Question of the day
Q: What is a bridge loan?
A: It is a short-term bank loan of the equity in the home you are selling. You may take out a bridge loan, or interim financing, to help with a knotty situation: closing on the home you are buying before you close on the property you are selling. This loan basically enables you to have a place to live after the closing on the old home.
The key to a bridge loan is having a qualified buyer and a signed contract. Usually, the lender issuing the mortgage loan on the new home will write the interim financing as a personal note due at settlement on the property being sold.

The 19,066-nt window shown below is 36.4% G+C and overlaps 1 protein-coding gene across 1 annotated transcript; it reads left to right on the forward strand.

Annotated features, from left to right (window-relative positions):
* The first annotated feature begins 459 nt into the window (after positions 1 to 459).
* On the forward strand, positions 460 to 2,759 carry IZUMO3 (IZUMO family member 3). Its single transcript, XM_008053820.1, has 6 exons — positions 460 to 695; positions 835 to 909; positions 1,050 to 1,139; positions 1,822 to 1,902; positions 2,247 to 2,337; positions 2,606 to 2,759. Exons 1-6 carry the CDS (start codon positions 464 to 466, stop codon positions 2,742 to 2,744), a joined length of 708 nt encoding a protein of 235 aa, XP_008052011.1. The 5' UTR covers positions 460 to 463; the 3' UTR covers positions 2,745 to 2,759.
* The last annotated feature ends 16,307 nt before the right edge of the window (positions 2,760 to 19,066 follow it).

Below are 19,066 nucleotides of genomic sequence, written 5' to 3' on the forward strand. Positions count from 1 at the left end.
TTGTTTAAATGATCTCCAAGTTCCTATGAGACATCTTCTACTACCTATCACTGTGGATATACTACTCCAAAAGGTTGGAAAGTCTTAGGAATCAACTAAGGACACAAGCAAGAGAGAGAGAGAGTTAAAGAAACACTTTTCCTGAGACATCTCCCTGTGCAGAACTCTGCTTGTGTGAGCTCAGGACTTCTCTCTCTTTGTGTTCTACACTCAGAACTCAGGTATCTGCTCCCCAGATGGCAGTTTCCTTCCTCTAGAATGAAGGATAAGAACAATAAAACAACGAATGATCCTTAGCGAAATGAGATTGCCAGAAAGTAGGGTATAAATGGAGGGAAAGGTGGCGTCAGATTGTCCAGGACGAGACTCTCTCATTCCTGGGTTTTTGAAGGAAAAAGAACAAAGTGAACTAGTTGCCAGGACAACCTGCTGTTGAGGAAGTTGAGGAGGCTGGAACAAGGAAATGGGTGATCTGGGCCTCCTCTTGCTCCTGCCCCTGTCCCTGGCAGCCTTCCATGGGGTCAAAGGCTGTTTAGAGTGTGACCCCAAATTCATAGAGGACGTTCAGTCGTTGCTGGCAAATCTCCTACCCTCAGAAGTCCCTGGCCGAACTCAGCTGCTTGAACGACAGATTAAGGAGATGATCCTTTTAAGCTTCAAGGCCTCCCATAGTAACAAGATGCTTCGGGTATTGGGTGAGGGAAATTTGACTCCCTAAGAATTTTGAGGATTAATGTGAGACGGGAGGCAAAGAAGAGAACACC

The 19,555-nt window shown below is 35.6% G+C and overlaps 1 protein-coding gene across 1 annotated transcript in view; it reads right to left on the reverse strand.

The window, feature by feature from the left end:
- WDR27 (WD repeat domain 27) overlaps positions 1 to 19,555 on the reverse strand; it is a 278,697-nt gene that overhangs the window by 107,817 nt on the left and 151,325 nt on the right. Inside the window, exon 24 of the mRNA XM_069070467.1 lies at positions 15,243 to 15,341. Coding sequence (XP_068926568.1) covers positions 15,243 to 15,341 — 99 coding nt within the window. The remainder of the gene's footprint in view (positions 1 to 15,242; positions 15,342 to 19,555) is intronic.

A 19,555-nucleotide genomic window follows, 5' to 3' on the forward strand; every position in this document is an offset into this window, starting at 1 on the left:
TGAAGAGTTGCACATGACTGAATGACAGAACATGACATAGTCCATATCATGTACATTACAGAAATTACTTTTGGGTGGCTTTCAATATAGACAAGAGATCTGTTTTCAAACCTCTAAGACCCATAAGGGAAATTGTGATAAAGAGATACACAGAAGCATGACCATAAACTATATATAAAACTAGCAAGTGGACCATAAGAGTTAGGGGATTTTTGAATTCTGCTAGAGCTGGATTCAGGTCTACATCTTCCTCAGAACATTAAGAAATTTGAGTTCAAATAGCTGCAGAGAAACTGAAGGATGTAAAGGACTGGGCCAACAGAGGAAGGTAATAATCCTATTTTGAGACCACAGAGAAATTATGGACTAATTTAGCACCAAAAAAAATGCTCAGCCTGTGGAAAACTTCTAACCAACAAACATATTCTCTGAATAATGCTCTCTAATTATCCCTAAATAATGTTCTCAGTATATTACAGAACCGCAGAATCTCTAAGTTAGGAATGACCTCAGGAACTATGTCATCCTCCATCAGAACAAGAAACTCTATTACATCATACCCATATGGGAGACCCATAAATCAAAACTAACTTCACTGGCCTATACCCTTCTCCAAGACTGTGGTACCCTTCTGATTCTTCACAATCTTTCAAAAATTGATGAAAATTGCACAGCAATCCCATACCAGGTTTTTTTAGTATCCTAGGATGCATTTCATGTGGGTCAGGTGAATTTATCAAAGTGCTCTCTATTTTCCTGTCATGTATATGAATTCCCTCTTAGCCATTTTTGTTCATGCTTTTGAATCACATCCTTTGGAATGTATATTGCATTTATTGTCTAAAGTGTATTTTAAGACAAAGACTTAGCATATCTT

If, however, there is no buyer for the property you have up for sale, most lenders will place a lien on the property, thereby making that bridge loan a kind of second mortgage.
Things to consider: interest rates are high, points are high, and there are costs and fees involved on bridge loans. It may be cheaper to borrow from your 401(K). Actually, any secured loan is acceptable to lenders for the down payment. So if you have stocks or bonds or an insurance policy, you can borrow against them as well.